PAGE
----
The department’s invoice was dated February 27, 2020. At that point, only one case of COVID-19 was discovered in Maricopa County at the end of January: an Arizona State University (ASU) student who’d traveled to Wuhan, China. Additional cases weren’t reported on widely until March, and the first known community spread case wouldn’t occur for over another week.
The county also told AZ Free News that they weren’t going to use the mascot, named “Phil the Ballot,” at any of their polling locations because photography isn’t allowed within 75 feet of any polling location.
According to the invoice, each mascot cost $4,450. The carrying bag set to hold both Phil the Ballot mascots cost $300, and the cooling system and fan for the costume cost $530 altogether. Shipping totaled nearly $464.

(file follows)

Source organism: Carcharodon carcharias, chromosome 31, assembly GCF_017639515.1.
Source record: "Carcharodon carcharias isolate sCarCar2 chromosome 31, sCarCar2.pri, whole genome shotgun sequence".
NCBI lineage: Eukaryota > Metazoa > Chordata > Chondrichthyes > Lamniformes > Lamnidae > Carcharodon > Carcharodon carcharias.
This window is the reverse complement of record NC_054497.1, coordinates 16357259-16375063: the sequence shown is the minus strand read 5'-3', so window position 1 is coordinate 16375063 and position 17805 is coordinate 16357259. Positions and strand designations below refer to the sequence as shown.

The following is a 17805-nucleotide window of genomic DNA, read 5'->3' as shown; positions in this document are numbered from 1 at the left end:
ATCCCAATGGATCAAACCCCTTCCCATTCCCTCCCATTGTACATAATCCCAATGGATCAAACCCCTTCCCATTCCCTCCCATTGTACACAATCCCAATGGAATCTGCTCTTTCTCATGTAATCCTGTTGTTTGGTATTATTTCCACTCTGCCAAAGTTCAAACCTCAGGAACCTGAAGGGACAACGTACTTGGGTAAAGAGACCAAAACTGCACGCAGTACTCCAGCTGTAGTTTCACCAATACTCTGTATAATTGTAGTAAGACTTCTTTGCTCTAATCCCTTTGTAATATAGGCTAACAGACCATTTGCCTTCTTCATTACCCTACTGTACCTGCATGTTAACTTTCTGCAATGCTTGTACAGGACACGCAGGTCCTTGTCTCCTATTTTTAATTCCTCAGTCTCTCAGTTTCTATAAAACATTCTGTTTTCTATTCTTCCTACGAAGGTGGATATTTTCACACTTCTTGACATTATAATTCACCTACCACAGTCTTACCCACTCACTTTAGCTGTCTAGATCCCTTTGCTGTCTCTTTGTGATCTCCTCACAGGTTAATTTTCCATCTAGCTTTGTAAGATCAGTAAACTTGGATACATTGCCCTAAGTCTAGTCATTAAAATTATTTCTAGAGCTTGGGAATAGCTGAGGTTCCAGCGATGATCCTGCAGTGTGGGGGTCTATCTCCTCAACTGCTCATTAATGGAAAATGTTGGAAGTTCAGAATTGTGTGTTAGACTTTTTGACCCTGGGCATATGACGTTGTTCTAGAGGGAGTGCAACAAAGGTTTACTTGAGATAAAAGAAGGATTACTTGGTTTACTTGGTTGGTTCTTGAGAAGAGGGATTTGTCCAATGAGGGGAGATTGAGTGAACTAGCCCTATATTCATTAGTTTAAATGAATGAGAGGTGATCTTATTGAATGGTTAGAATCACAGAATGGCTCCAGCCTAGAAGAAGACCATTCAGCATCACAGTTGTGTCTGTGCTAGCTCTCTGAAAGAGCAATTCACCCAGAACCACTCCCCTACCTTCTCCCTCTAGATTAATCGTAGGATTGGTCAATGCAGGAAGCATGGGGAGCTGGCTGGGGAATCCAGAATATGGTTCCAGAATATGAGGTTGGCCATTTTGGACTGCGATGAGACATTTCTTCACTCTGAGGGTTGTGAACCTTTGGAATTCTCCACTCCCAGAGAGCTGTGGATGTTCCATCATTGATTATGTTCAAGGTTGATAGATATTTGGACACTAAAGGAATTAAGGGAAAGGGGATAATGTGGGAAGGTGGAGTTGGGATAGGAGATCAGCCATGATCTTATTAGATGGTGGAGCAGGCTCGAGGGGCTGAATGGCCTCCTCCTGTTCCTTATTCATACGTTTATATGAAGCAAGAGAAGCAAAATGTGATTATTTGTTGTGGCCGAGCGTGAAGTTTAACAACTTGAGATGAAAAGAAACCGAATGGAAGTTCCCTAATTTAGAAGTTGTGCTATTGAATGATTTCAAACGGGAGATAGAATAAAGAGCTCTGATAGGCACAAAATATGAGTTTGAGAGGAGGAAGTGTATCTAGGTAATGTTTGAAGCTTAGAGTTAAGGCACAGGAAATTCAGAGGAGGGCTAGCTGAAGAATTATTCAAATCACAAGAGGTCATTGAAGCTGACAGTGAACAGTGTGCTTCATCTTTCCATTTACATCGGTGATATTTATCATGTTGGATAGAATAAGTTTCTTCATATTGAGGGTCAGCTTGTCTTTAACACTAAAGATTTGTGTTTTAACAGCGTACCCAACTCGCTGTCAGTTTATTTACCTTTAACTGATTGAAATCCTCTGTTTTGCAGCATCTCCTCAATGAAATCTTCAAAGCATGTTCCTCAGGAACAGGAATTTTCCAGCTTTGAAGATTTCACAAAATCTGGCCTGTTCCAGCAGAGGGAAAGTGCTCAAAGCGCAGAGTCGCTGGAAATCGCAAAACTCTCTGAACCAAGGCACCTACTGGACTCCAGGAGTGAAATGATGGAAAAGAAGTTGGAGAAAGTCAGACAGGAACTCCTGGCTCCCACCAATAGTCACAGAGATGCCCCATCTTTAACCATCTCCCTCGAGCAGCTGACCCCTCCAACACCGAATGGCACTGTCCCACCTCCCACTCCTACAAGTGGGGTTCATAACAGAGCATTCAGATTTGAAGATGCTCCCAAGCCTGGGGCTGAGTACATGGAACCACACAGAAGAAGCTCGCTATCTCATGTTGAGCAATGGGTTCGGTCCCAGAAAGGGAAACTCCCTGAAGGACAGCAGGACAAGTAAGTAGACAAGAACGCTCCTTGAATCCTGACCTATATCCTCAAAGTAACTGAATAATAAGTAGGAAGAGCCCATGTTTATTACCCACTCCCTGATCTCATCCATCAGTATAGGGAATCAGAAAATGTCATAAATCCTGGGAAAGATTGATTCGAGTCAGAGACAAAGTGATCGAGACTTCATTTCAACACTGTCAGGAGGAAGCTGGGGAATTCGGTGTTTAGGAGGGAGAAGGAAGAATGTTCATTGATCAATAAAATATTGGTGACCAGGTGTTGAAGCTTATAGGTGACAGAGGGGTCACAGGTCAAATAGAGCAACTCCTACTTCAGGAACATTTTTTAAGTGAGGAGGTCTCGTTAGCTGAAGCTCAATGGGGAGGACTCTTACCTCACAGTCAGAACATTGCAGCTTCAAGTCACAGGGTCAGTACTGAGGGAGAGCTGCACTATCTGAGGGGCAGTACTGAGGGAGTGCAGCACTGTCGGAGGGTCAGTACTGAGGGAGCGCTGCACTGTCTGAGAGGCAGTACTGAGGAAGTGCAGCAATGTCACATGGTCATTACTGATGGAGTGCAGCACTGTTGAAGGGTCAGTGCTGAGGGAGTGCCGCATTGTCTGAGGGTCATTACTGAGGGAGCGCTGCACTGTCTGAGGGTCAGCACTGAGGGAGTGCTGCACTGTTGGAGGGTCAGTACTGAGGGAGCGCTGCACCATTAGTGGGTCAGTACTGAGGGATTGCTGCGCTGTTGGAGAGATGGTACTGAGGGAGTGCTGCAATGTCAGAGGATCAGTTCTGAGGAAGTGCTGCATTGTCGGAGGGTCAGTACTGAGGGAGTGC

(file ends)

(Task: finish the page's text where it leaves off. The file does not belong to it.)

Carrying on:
However, the elections department did get a discount of $200 for purchasing two of the same costume. The mascots came from Ohio-based Promo Costumes.
Phil the Ballot appears in instructional or informational videos posted by the department on YouTube. These videos cover various topics, such as how to request a one-time ballot or how to locate a voting center. One of Phil the Ballot’s videos published several weeks before the 2020 presidential election even discussed how Sharpies could be used to mark ballots.